Summary: inductive sermon on the parable of the lost coin.

Nicolas Campbell


Luke 15:8-10

June 3, 2012


A. Story about Candaice finding my stuff I lose.

B. I’m constantly losing my stuff. I’m telling you if I didn’t have Candice to find something of mine I would probably lose my left arm. In our story today we are faced with someone who has also lost something.

“Or suppose a woman has ten silver coins[a] and loses one. Doesn’t she light a lamp, sweep the house and search carefully until she finds it? 9 And when she finds it, she calls her friends and neighbors together and says, ‘Rejoice with me; I have found my lost coin.’ 10 In the same way, I tell you, there is rejoicing in the presence of the angels of God over one sinner who repents.” (NIV)


I. People are lost, but looking for the way.

A. If we look at the beginning of this chapter we see in v. 1-2 that Jesus is actually sitting with tax collectors and sinners. Here the tax collectors are grouped with sinners because of their industry. They were severely hated by the Jewish nation, but something intrigued them about Jesus. They followed him just to hear his teaching and to learn about the truth of God. On the other hand we again see the experts of religious law. They were grumbling and complaining about how this great Rabbi was actually conversing with and even eating with these “sinners.” So Jesus starts gives two parables and we are looking at the 2nd this morning. The first thing that we are told is that there is a woman who had 10 silver coins. Each one of them was worth a days wage, and she loses one of them. There are a couple different theories as to what the coins are. Some people think that the ten coins are part of a headdress, which was passed through her family, and one of the coins fell off. Some people think this is her life savings and she simply misplaced one of the coins. Honestly it doesn’t matter. The bottom line is the coin is very valuable to the woman and it’s gone.

B. This February there was a woman in Delray Beach, FL who was shopping at a local mall. She sat in her car and removed her wedding rings to put some lotion on her hands. She put the rings in her lap and when getting out of the car her rings fell onto the ground and were lost. These rings were not just any rings but were given to her by her mother in law who had recently passed away. These rings also were not just family heirlooms, but had been hidden away through the Holocaust and survived through 4 different concentration camps. They were priceless. Sure they could have easily been replaced with a new set of wedding rings, but it wouldn’t be the same. The woman probably had other rings with their own value each with their own history, but the rings meant so much to her. There was a news channel that picked up the story and the woman pleaded to have her rings returned. Turns out a woman found one of the rings and sent a message to the owner. The rings were found and returned.

C. The same idea carries over from the lost coin. The woman lost a coin that was incredibly valuable. Sure there were others like it, but the one was still so precious. We are told that the woman in the parable is actually God and the coin is a lost person, or a sinner. Sometimes people get lost. But God still sees lost people as valuable. We each have our own history, which can never be replaced with someone else.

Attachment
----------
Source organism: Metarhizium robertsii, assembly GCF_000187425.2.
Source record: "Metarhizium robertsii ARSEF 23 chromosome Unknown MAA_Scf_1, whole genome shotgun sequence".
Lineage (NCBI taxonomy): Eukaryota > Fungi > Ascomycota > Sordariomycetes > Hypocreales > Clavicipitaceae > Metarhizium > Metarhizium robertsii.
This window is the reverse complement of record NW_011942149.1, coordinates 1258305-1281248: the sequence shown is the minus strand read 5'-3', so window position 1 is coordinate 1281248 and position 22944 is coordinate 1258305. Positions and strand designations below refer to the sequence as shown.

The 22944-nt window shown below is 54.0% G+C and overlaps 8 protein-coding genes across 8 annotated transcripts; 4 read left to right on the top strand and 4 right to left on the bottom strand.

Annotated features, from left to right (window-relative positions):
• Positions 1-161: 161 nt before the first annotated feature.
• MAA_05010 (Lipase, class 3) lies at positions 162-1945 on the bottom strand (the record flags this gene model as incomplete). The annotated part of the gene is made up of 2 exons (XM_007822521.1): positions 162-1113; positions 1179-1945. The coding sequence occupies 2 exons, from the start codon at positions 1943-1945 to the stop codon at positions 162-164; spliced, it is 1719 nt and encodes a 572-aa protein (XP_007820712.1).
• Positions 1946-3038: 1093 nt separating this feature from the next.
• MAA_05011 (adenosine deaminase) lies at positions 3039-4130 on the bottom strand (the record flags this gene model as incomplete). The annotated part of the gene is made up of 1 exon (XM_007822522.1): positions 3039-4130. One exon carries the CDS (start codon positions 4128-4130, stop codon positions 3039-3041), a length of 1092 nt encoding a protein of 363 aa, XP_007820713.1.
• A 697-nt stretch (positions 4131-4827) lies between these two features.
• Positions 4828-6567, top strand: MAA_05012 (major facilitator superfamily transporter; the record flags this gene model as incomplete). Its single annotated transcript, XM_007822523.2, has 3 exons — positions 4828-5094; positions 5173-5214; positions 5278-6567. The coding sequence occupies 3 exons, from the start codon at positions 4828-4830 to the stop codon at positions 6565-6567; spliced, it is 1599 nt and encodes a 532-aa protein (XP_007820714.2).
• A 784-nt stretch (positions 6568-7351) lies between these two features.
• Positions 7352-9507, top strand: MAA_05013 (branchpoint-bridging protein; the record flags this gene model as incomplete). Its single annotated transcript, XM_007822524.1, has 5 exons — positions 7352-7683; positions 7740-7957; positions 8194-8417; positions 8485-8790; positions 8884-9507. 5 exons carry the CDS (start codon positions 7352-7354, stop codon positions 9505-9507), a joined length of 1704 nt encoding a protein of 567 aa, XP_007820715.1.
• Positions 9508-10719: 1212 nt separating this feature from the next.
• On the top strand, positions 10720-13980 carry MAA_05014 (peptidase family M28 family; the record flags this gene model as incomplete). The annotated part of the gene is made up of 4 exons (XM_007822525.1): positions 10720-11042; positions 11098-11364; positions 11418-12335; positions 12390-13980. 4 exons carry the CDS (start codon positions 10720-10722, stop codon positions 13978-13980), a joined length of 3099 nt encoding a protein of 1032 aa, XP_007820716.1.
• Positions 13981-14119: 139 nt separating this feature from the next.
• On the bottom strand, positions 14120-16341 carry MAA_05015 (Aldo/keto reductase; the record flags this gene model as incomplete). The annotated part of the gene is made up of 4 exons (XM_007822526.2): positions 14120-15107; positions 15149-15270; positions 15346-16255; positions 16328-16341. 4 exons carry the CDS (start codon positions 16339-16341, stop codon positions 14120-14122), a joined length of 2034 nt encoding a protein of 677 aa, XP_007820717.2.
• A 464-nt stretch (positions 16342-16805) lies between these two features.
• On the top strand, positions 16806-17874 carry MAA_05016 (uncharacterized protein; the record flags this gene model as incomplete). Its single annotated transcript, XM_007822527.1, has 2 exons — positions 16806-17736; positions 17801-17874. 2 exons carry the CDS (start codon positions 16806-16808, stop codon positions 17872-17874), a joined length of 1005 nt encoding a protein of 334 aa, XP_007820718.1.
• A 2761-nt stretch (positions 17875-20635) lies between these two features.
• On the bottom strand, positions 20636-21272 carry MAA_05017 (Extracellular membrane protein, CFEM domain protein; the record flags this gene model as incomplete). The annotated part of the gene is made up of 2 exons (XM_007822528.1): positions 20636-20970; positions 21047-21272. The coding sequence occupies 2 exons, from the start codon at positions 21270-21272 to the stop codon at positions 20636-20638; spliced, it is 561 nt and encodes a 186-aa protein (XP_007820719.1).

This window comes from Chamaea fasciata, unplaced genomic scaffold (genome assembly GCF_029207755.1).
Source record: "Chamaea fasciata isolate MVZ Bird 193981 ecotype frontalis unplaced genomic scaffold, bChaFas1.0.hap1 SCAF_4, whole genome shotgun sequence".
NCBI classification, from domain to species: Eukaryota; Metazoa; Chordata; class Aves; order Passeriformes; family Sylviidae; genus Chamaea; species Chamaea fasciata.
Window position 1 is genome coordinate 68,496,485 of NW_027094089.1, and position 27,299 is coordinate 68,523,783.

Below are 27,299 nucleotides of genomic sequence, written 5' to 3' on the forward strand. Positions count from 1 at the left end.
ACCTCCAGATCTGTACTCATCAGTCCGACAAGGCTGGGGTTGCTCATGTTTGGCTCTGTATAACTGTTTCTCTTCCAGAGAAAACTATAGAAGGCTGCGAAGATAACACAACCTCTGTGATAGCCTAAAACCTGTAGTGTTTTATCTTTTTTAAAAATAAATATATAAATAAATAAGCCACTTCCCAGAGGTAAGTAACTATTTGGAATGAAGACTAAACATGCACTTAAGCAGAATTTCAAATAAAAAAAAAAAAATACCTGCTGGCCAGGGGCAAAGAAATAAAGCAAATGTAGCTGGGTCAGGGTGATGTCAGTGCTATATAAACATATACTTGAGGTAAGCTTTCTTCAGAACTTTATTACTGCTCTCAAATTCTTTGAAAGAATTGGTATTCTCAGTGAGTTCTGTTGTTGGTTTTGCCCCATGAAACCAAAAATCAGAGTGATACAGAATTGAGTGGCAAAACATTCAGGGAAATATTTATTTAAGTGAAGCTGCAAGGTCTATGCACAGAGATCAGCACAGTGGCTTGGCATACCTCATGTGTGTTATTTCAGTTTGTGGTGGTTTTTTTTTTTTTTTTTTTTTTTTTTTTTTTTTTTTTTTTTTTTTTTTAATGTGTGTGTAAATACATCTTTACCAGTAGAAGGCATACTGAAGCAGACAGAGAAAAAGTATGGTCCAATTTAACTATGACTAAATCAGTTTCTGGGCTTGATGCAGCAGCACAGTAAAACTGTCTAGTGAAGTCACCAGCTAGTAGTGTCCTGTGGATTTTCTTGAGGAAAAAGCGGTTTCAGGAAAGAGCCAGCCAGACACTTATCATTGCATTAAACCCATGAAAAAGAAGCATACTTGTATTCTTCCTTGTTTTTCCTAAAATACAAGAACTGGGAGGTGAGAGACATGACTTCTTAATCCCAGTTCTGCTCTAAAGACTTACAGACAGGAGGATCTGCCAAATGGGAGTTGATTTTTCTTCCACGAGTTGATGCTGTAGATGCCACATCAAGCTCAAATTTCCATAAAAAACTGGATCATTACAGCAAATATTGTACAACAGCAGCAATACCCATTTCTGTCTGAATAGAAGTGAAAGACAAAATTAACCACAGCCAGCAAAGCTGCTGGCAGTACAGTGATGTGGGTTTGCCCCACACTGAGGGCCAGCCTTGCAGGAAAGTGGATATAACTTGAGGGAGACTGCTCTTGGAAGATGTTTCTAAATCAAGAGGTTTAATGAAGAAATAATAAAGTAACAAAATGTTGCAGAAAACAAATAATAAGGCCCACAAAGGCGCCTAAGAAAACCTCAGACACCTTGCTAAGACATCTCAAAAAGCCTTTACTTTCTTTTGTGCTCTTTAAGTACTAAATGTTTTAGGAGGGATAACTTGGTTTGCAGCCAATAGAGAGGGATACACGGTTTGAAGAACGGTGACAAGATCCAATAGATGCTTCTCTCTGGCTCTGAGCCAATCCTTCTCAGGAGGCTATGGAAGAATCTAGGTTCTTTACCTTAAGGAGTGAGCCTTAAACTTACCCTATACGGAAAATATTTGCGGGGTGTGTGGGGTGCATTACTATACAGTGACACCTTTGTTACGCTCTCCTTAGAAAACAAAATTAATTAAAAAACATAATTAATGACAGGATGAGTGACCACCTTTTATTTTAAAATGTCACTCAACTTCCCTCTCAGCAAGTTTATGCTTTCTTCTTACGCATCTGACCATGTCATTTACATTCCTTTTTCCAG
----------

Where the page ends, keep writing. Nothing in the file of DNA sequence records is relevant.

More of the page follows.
II. God searches for those who are lost.

A. Look back at v. 8. “Doesn’t she light a lamp, sweep the house and search carefully until she finds it?” Here we can see that the woman stops what ever she is doing and searches diligently for what has been lost. She has to light a lamp, which tells us that she is searching in the dark and grabs a broom to sweep the floor looking for the coin. She labors endlessly and carefully probably down on her hands and knees searching through the dirt and in each crack and crevice hoping that she will touch the coolness of the silver. She does everything she can to find the lost coin.

B. One of my favorite books is Ernest Hemingway’s 1952 novel “The Old Man and the Sea.” I must have read this book a dozen times. It’s the story of an old Cuban fisherman, Santiago, who has gone 84 days without catching a fish. Each and every day he gets in his skiff and sails out into the hot tropical sun and shows no result at the end of the day. On the 85th day the old man ventures out into much deeper waters. He lets his lines out, and at noon hooks the fish of a lifetime. It’s a marlin and it’s a whopper! It’s the biggest the old man has ever seen and it begins to tow the boat into deeper waters. Now this fish wasn’t hooked on a fishing pole, but completely by hand. The old man knows that if he ties the cord off to the boat that it would snap, so he wraps it around his hands and holds on. His back and shoulders are in agony. Whenever the fish dashes for freedom the cord cuts deep into Santiagos hands, but he still holds on. Three days the old man continues sleep deprived, dehydrated, and delirious finally the old man lands his catch.

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